Bespoke Fireplaces

Our fires combine the latest in high technology with an enduring respect for traditional craftsmanship. Our unique Fire Objects are hand-cast in fireproof materials. They range from organic forms to architectural fragments and geometric shapes.


Contemporary outdoor fireplace
Contemporary outdoor fireplace

Spring is here! Bring a new style to your outdoor space with a contemporary fire, it’s the perfect focal point for those long summer nights for more info click here


The festive season is the perfect time to visit Marrakech, to top up on Vitamin D and to experience a culture that remains steadfastly exotic and holds on to positive aspects of its past without seeking mindless modernity. The central square within the Medina (or ancient walled town) Jemaa el-Fnaa, is still the magnet that draws visitors from all over the world to its charming chaos. It is a starting and ending point to experience this fabulous city. This was our fourth visit, and the charm never fails to win us over once again.

Henry Harrison, Platonic Fireplaces

During the day the square teems with visitors and locals standing and talking, mopping up the atmosphere, emerging from or entering the magical adjoining Souk, or watching the traditionally dressed Berbers with their flamboyant orange hats and bright costumes pose for photographs. Groups of visitors stand rooted to the spot next to the snake charmers blowing on trumpets and goading their collection of pythons, vipers, grass snakes and, most compelling of all, Cobras, their heads and caped necks hovering mesmerically in the air. These are such a draw, that the monkey tamers hardly get a look in.

At night the square is transformed into a giant communal outdoor refectory, with numerous mobile kitchens and plastic covered tables and benches. The waiters compete to attract would be diners to their individual pitches. The endless variations on Moroccan tagines, along with kebabs and spicy sauces eaten with flat bread, is surprisingly delicious. Eating at communal tables also encourages relaxed conversations with visitors of all ages, hailing from all over the world.

The symbol of the City is the Moorish minaret of the 12th Century Koutouba Mosque, which overlooks the square. After a few days taking in the charms of the City, including the glorious Majorelle Gardens, restored by Yves St Laurent, one is ineluctantly drawn to escape the constant hubbub of the City and drive up to the Atlas Mountains, whose snow-capped peaks loom over Marrakesh like a distant mirage. A day trip is easily organised, and perhaps the most stunning trek is to visit the mountain-top village of Archain at the foot of Mount Toubkal, the highest mountain in North Africa. At the heart of the village, nesting on a rocky outcrop in a monastic setting, is the magnificent Kasbah du Toubkal.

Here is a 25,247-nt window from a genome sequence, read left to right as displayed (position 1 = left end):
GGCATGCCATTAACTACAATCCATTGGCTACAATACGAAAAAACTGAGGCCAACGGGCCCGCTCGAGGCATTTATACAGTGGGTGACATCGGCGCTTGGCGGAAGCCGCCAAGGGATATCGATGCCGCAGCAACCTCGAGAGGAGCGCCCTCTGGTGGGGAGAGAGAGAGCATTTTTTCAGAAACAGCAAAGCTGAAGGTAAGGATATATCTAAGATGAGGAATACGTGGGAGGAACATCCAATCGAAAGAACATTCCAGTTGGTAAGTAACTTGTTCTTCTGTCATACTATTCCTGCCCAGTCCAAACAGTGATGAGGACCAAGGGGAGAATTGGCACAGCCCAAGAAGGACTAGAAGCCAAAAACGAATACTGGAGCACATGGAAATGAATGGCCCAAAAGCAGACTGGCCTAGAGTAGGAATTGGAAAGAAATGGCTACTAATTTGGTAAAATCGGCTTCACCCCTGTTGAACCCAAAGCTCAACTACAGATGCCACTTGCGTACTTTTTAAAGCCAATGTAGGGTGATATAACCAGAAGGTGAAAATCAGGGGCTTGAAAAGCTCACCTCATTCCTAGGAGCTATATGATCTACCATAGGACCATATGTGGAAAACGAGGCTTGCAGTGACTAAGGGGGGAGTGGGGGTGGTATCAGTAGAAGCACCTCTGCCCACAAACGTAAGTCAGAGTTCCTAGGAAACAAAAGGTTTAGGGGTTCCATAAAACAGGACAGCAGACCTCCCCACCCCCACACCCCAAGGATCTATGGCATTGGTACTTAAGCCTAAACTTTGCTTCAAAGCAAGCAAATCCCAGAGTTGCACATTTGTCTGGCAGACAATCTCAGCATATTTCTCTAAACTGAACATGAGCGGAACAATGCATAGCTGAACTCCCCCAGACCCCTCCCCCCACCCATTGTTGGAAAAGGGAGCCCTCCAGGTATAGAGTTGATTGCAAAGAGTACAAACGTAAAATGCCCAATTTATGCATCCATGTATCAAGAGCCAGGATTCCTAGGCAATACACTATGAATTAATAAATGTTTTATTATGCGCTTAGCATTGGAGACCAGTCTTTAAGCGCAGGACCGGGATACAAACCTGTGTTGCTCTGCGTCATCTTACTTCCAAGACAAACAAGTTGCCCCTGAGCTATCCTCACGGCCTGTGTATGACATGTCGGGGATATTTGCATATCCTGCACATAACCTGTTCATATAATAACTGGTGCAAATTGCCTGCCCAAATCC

Indeed, its very monastic feel was exploited by the film maker Martin Scorcese in 1996, when he had the Kasbah transformed into the Tibetan monastery of Dungkhar, to which the Dali Lama fled from Lhasa in Tibet from the invading Chinese. The Kasbah was clad with stonework, prayer wheels, wooden doors and Tibetan domes. 100 Tibetans, 45 horses and 2 yaks, along with 33 SUV’s were imported to impart the impression of an authentic Tibetan monastery.

The Kasbah retains that magical feel. Improbably, it was built by an English ex-geography teacher, Mike Smith, as an upmarket hotel in partnership with a local entrepreneur. It easily outshines Sir Richard Bransons later constructed Kasbah Tamadot. This is located further down the mountain and has neither the views of Mount Toubkal, nor the breathtaking outlook across three valleys that the Kasbah Toubkal enjoys. It is good to see the small guy win occasionally, as he does here, in great style.

Back in Marrakesh, nothing could be better than staying in a Riad in the centre of the Souk. This connects one with the lifestyle of the local people. To be woken by the Muezzin prayers erupting on all sides at dawn is a truly singular experience, like no other.